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Mayor bemoans lack of investment in London's housing

Last month we reported how Mayor of London Sadiq Khan was calling on the government to invest £2.7billion a year in affordable housing in the capital

The Mayor was hoping the Chancellors autumn Budget would release the funds. It wasn't to be. Despite the chancellor appearing to pledge £2billion for affordable housing.

But the Mayor's office claim there is, in fact, no new funding. The Chancellor's £2billion is cash already in the system. Funds reallocated from other housing schemes. Independent experts back the analysis.

The independent Office of Budget Responsibility (OBR) claims the 'new' cash is unspent money. In a report, the OBR said:"The £2 billion of spending announced by the Prime Minister in October has been financed by reducing spending on ‘accelerated construction’ and ‘starter homes’ across the four years from 2017-18 to 2020-21."

The need for cash

Housing plays a huge role in the Mayor's new plan for London. But Sadiq Khan claims the actual investment in London's affordable rented housing has fallen off a cliff since 2012/13.

 In that year London built 1,687 affordable homes. In 2016/17 the figure was zero.

In real terms, the Mayor's office claims current government funding for housing in London is just £0.5billion per year. And whilst his call for a fivefold increase was probably wishful thinking it's fair to say Mr Khan is not at all happy with the money pledged by the government.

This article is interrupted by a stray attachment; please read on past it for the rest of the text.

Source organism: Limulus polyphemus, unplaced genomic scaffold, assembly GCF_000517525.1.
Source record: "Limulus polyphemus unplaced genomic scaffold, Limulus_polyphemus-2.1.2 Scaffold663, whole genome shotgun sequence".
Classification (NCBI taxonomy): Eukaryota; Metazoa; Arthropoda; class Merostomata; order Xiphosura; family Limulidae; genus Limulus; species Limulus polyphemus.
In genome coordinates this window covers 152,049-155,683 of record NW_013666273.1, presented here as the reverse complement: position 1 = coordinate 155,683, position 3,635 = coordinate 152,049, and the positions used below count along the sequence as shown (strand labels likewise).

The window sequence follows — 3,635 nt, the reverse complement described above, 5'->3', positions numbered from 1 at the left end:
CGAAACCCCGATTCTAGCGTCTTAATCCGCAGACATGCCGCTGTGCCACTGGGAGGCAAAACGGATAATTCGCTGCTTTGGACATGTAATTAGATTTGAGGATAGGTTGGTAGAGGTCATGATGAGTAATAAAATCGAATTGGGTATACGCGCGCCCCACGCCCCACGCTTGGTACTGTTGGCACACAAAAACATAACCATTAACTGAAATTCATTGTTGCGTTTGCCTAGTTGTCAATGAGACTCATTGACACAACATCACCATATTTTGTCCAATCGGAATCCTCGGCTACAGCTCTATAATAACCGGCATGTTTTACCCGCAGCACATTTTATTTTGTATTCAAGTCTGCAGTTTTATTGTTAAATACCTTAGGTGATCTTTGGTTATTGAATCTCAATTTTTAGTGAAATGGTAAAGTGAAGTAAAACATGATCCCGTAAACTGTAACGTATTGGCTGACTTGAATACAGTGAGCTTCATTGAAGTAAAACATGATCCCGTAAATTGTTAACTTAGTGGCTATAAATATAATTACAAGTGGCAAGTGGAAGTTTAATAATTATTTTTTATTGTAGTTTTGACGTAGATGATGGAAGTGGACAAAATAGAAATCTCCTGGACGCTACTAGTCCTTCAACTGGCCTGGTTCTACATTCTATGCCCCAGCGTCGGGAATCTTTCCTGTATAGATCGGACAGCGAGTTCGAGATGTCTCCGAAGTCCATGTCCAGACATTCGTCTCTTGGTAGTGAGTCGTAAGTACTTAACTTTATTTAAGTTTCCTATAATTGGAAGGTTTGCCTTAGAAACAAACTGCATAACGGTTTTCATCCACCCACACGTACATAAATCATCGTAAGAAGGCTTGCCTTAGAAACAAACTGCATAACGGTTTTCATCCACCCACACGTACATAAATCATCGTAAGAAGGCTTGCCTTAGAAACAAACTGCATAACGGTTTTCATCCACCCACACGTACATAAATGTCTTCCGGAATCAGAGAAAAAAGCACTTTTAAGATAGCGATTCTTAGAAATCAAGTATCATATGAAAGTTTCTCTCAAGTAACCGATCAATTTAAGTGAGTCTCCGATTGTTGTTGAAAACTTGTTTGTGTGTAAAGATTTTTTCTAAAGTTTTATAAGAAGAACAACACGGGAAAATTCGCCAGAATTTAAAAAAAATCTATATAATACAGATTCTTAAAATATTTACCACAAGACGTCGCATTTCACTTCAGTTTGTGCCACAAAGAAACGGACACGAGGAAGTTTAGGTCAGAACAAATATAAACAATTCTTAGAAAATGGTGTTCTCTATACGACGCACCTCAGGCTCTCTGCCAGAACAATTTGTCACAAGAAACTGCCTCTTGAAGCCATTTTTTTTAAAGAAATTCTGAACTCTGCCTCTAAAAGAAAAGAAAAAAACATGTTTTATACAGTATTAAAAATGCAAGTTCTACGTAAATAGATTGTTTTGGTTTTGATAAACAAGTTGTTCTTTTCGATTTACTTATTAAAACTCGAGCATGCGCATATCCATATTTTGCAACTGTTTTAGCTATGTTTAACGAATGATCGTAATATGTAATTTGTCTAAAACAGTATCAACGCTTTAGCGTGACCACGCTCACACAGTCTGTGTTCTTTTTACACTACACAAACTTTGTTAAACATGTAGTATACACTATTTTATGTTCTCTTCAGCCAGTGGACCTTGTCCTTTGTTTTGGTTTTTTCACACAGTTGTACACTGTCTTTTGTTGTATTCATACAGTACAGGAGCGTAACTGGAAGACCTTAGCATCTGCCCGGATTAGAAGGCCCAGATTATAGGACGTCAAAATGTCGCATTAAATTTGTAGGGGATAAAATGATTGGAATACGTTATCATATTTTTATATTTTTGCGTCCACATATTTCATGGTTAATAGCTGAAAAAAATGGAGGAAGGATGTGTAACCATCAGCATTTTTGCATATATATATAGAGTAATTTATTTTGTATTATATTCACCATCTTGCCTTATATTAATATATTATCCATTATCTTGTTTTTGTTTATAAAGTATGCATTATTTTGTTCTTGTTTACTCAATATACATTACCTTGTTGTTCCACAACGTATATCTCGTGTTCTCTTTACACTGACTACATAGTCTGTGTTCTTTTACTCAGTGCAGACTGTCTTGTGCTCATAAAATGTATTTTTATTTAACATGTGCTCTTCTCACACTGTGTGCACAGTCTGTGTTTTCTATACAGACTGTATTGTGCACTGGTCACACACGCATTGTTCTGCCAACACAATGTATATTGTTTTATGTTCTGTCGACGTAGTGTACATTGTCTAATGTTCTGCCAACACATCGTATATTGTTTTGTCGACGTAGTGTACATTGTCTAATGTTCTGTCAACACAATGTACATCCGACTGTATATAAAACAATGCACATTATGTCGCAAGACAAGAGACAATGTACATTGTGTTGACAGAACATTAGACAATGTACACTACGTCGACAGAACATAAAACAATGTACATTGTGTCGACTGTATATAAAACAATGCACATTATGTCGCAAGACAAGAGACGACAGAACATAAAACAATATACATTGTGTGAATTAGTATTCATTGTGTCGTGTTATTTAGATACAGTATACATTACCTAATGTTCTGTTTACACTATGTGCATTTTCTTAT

What is the Mayor saying?

In a statement, the Mayor said: "This is the most anti-London Budget in a generation, one which exposes the Government’s abject failure to tackle London’s housing crisis.

"They have failed to match their words with action. It turns out a key pledge from the Prime Minister on housing is just smoke and mirrors and not new money.

"The Government’s current spending on affordable housing in London is still less than half of what it reached in 2010 and less than a fifth of what we really need."

City in crisis

Sadiq Khan insists the government have failed to realise the depth of the housing crisis in London. It's a view shared by other members of the city's council. 

Sir Steve Bullock, London Councils’ Executive member for housing, said: "There are more than 50,000 homeless households in temporary accommodation in London and the need for 72,000 new homes a year to meet demand.

"The Chancellor has taken steps to acknowledge the housing crisis in London in the Autumn Budget but he has not gone far enough to empower councils to play their full part in fixing the capital’s broken housing market."

What happens now?

This month sees the launch of the draft version of the new London Plan. The plan is a strategic blueprint for the development of the city. And with the capital's population expected to reach 10.5million by 2041 housing is an important part of the plan. This is why the Mayor is desperate for more government funding for affordable homes.

The plan includes ten-year targets for new homes in the capital. Nearly 650,000 by 2028/29. The Mayor wants a large proportion of those new builds to be affordable homes for both renters and buyers.

He wants more support for build-to-rent developments and subsidies to allow small and medium-sized builders to develop affordable properties. Councils and housing associations too need to supply more new homes.

But all that takes money, and central government support. At the moment that support isn't forthcoming. At least to the level demanded by Sadiq Khan. No doubt the arguments and lobbying will continue.

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